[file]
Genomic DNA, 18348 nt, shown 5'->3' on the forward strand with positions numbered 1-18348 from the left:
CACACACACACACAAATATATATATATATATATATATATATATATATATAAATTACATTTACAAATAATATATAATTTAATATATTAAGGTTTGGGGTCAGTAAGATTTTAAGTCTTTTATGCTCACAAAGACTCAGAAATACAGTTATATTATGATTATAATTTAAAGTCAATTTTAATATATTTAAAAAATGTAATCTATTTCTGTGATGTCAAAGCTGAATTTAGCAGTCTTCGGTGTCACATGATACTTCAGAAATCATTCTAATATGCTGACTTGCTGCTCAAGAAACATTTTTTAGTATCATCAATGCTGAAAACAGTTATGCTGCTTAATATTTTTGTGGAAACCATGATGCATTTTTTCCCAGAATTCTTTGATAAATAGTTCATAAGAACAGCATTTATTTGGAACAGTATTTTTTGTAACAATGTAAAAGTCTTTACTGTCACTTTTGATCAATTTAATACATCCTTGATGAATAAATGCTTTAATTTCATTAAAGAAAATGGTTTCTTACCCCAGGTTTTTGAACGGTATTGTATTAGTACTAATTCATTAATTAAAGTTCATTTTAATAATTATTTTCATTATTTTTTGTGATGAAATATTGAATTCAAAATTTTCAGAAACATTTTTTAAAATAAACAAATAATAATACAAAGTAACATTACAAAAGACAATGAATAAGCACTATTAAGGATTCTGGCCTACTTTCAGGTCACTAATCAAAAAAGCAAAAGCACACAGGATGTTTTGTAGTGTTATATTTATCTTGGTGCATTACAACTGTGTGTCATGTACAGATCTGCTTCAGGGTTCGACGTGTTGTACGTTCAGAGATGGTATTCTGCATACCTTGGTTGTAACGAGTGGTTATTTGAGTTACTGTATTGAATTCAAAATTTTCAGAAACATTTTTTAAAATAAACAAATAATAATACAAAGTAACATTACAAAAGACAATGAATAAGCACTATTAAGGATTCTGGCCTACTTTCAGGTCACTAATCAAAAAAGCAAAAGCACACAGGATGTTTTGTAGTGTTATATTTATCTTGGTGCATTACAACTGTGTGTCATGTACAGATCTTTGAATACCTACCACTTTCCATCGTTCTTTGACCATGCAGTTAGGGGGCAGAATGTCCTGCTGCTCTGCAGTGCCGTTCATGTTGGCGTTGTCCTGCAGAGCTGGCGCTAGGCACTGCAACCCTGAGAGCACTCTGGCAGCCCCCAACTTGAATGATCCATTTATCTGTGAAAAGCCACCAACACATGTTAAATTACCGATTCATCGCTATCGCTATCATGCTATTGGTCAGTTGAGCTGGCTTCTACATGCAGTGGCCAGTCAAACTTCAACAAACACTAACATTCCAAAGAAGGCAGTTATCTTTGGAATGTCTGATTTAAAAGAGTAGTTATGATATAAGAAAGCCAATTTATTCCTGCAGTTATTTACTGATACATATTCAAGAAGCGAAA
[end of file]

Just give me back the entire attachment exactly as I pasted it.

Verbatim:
Genomic DNA, 18348 nt, shown 5'->3' on the forward strand with positions numbered 1-18348 from the left:
CACACACACACACAAATATATATATATATATATATATATATATATATATAAATTACATTTACAAATAATATATAATTTAATATATTAAGGTTTGGGGTCAGTAAGATTTTAAGTCTTTTATGCTCACAAAGACTCAGAAATACAGTTATATTATGATTATAATTTAAAGTCAATTTTAATATATTTAAAAAATGTAATCTATTTCTGTGATGTCAAAGCTGAATTTAGCAGTCTTCGGTGTCACATGATACTTCAGAAATCATTCTAATATGCTGACTTGCTGCTCAAGAAACATTTTTTAGTATCATCAATGCTGAAAACAGTTATGCTGCTTAATATTTTTGTGGAAACCATGATGCATTTTTTCCCAGAATTCTTTGATAAATAGTTCATAAGAACAGCATTTATTTGGAACAGTATTTTTTGTAACAATGTAAAAGTCTTTACTGTCACTTTTGATCAATTTAATACATCCTTGATGAATAAATGCTTTAATTTCATTAAAGAAAATGGTTTCTTACCCCAGGTTTTTGAACGGTATTGTATTAGTACTAATTCATTAATTAAAGTTCATTTTAATAATTATTTTCATTATTTTTTGTGATGAAATATTGAATTCAAAATTTTCAGAAACATTTTTTAAAATAAACAAATAATAATACAAAGTAACATTACAAAAGACAATGAATAAGCACTATTAAGGATTCTGGCCTACTTTCAGGTCACTAATCAAAAAAGCAAAAGCACACAGGATGTTTTGTAGTGTTATATTTATCTTGGTGCATTACAACTGTGTGTCATGTACAGATCTGCTTCAGGGTTCGACGTGTTGTACGTTCAGAGATGGTATTCTGCATACCTTGGTTGTAACGAGTGGTTATTTGAGTTACTGTATTGAATTCAAAATTTTCAGAAACATTTTTTAAAATAAACAAATAATAATACAAAGTAACATTACAAAAGACAATGAATAAGCACTATTAAGGATTCTGGCCTACTTTCAGGTCACTAATCAAAAAAGCAAAAGCACACAGGATGTTTTGTAGTGTTATATTTATCTTGGTGCATTACAACTGTGTGTCATGTACAGATCTTTGAATACCTACCACTTTCCATCGTTCTTTGACCATGCAGTTAGGGGGCAGAATGTCCTGCTGCTCTGCAGTGCCGTTCATGTTGGCGTTGTCCTGCAGAGCTGGCGCTAGGCACTGCAACCCTGAGAGCACTCTGGCAGCCCCCAACTTGAATGATCCATTTATCTGTGAAAAGCCACCAACACATGTTAAATTACCGATTCATCGCTATCGCTATCATGCTATTGGTCAGTTGAGCTGGCTTCTACATGCAGTGGCCAGTCAAACTTCAACAAACACTAACATTCCAAAGAAGGCAGTTATCTTTGGAATGTCTGATTTAAAAGAGTAGTTATGATATAAGAAAGCCAATTTATTCCTGCAGTTATTTACTGATACATATTCAAGAAGCGAAA